Instead, Jamie’s shows have a casual, light hearted vibe that centres on what cooking programs should focus on – creating practical, well balanced, hearty culinary delights; comforting meals made with enthusiasm and love.

Sources: http://www.jamieoliver.com/  Viewed February 19, 2013

Citations: http://www.jamieoliver.com/  Viewed February 19, 2013

44 thoughts on “Oliver’s Twist on Fabulous Food

    • Ha ha ha! I’ve been busy looking at food blogs:) Also been busy writing other posts. It takes me a while to put together a piece worth publishing. I have so many ideas in my head, some that doesn’t make sense…it gets hard putting it together lol!

  1. One of the food stylists we work with has worked with him many times (every time he comes to Canada) and she says that he’s even nicer in person. Kind and generous. It’s a nice change in a celebrity.

  2. Describing Jamie’s work is a not easy today as it seems that all the words were used.We can just wonder every time and add: innovative, inspirational, grand, sophisticated,…you can add endless tags to his work.

  3. I am a fan of Jamie’s TV shows and his do-good initiatives. I admire his personal life narrative too. BUT…there’s something wrong with the instructions in his cookbooks. I’m a cookbook collector and frankly nothing that I cook using his recipes turn out like they should. One area for improvement Jamie!

  4. Awesome post! Jamie Oliver really does stand out amongst the “look-at-me” celebrity chefs of the day. You have picked a fine food mentor:-) Wanted to encourage you–and you were pretty much already saying this–but you don’t need to bring your “A-game” to the kitchen. Just bring your game–any game, really–and get cooking:-) It ain’t rocket science, and you can only get better by doing it. Thank you for stopping by foodforfun’s cornbread and connections. Happy to have you over:-) Wishing you all the very best.

    • Thanks so much! So glad you enjoyed the post. Yeah, I’m a bit over the “look-at-me” chefs a la Gordon Ramsay (I’m a bit over him). Thanks for the encouragement. Like everything, my cooking journey is a work in progress. I have my hits and misses lol!

  5. completely agree with you, good food can be easy and simple to make and love Jamie’s approach to cooking and making healthy choices. Nice post! Keep cooking though, I burned many a meal before I got the hang of it, it still burn cookies though, don’t know what it is about baking but I’m gonna keep at it!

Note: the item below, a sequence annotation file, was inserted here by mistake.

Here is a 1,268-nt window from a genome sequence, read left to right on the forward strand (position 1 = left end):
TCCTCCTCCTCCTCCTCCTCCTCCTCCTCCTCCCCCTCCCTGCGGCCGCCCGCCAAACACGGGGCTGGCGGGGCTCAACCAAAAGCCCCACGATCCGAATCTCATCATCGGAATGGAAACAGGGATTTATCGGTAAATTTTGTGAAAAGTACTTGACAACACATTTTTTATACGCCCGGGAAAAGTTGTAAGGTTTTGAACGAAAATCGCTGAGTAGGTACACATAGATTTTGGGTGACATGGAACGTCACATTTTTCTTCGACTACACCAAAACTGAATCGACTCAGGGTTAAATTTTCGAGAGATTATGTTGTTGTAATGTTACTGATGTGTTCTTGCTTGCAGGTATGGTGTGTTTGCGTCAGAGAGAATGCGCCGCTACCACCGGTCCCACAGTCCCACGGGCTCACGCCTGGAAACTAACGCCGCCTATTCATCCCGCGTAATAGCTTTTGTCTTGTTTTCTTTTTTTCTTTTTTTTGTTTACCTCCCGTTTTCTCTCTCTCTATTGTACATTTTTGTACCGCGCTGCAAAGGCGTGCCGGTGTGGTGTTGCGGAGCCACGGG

• Great minds think alike! So glad you enjoyed the post. Thanks so much. I still have a habit of overcooking steak – there’s always that fine line between medium and scorched hehehe I haven’t attempted cookies yet, but it’s on my ‘to do’ list. Cheers!

  6. i totally love jamie’s style and the passion he has for food. i definitely prefer the likes of jamie oliver, nigella lawson and nigel slater rather than other “great” chefs who make amazing food, but how the hell do i cook that at home?! great post 🙂 thanks for stopping by my blog!

  7. Excellent post! I adore Jamie Oliver – he is such a great inspiration. I wish that the show he did in America was still on. He has such an amazing gift and seemingly caring soul.

    • Thanks so much! So glad you liked the post:) He is an inspiration. The fact that he takes on challenges to help others through the magic of cooking puts him above other celebrity chefs.

  8. Could not agree more, Jamie’s cooking is not only simple but very tasty, I love cooking and have a few of his books, mind you thirty minute meals is more like an hour and half with me and the same amount of time clearing up 🙂

    • Ha ha ha. My friends and I have had the same experience. 30 minutes becomes an hour or more. Sadly we don’t have the magic of television and a production crew to prepare ingredients for us:)

  9. I seem to remember reading that he struggled in school because of learning disabilities. He’s such an inspiration for following your own path and being passionate about what you do. Cool beans for sure:)